So, in case you may be a bit like me, don’t throw the baby out with the bath water.

I Didn’t End Up Where I Expected

Apologies for the slight delay in delivering this post to you today.

The truth is, I felt a bit bereft of ideas so I decided there was only one thing for it…

A morning walk up on to the South Downs, despite the frost and freezing temperatures.

I’m so glad I did it, even though there was a point, on a long, drawn out steep incline, where  I began huffing and puffing a bit – realising I am not quite as fit as I was the last time I came here in September. Back then however, I was accompanied by a band of brothers who love walking together once a month.

Somehow, it is simply easier when you have people in front and behind you.

But it didn’t take long for the glories of rural, winter scenery to help me maintain my motivation.

I pressed on, sensing that it wasn’t too much further before the ground would plateau out and the worst part of the walk would be over.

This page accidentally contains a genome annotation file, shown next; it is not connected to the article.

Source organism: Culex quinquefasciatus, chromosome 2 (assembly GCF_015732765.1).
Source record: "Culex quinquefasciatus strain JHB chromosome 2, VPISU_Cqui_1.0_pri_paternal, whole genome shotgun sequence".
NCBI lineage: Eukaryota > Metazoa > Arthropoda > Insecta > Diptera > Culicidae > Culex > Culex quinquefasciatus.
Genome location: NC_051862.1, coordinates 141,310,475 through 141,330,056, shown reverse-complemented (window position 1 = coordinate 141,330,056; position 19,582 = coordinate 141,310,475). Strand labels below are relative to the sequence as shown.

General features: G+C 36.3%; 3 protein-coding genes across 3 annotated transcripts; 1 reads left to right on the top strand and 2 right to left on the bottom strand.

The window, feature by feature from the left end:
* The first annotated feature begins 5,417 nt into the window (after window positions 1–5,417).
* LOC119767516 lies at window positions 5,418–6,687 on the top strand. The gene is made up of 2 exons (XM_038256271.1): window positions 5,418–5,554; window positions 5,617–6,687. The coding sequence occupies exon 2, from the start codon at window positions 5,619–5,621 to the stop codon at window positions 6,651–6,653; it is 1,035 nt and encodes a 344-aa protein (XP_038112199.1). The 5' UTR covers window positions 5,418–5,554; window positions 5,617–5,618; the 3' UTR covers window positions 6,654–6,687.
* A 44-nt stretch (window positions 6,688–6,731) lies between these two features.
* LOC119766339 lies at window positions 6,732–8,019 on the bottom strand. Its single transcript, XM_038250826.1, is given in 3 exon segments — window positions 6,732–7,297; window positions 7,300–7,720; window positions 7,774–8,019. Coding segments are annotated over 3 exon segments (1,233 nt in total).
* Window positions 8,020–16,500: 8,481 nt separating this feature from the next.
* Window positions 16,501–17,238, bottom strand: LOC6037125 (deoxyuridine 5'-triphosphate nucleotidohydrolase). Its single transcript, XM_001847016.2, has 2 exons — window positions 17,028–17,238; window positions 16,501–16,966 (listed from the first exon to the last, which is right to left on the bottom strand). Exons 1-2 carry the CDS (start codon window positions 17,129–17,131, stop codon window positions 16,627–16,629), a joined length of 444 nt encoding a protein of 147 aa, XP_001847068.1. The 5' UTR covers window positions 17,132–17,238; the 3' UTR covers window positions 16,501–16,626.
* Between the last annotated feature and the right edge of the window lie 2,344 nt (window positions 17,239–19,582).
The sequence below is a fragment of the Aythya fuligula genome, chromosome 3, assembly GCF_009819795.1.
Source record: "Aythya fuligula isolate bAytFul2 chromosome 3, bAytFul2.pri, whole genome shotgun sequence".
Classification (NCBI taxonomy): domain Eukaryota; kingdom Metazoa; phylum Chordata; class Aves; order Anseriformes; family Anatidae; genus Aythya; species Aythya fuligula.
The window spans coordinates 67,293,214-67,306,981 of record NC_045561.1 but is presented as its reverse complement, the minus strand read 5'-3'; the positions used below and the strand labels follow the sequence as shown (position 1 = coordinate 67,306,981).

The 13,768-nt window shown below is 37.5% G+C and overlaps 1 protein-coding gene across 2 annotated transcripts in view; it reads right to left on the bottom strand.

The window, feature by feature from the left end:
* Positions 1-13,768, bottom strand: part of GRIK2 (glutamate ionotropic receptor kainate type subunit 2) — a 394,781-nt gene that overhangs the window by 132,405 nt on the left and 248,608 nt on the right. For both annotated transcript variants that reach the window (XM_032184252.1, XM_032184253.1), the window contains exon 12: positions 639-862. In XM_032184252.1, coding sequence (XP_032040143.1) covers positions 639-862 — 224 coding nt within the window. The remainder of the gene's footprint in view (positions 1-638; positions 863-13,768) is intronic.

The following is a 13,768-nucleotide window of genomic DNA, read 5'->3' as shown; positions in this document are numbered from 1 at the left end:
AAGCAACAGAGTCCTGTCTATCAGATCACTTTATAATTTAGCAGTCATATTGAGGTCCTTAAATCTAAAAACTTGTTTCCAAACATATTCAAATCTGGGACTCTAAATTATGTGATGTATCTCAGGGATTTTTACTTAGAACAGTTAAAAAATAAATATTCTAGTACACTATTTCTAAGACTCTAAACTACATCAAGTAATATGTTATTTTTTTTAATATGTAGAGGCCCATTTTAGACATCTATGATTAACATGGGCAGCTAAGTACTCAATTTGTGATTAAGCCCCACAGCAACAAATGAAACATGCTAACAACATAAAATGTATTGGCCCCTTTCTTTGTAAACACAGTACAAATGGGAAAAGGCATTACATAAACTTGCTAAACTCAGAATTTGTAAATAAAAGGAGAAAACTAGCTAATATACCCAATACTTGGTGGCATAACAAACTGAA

It is always well worth the extra effort of course. If only for the views across the hills that begin to reveal themselves. The ageless fields in the foreground, the magical mist hovering over the land beyond and the clear blue sky providing a beautiful back drop.

Once I got to the top of the hill, I was instantly reassured it had all been worth the effort. An appreciation for the beauty of creation – right on my doorstep – and the resolve to do this more often echoed in my mind.

I then began the descent – but down a different route, although I felt sure, very similar to the one we had all taken in September.

I recognised some of the beautiful country houses and was convinced where I would end up.

But no, it was not to be.

As in life itself, you often learn many, many things about yourself and others and you think you are going to get to a certain destination.

Somehow, and you may never discover how, you end up somewhere different. It may be very different indeed to what you expected.

Or, as in my case this morning, I didn’t end up where I expected but it was only about a quarter of a mile to the east.

I doubt very much if there is anything significant for me in that slight miscalculation.

It didn’t hurt me, It didn’t upset me or annoy me. It didn’t even confuse me.

I simply accepted it.

I did however, walk a lot further than I think I would have done if everything had gone to plan.

I still don’t know how it happened.

Next time I may take a map or more likely, I will simply look for clues and enjoy the views.

 

Trust the Signs

On the first day in Tirana, Albania this week, I decided to walk back to my hotel for lunch. Partly because I wanted the exercise of a brisk walk through the city and also because I love the challenge of remembering a route.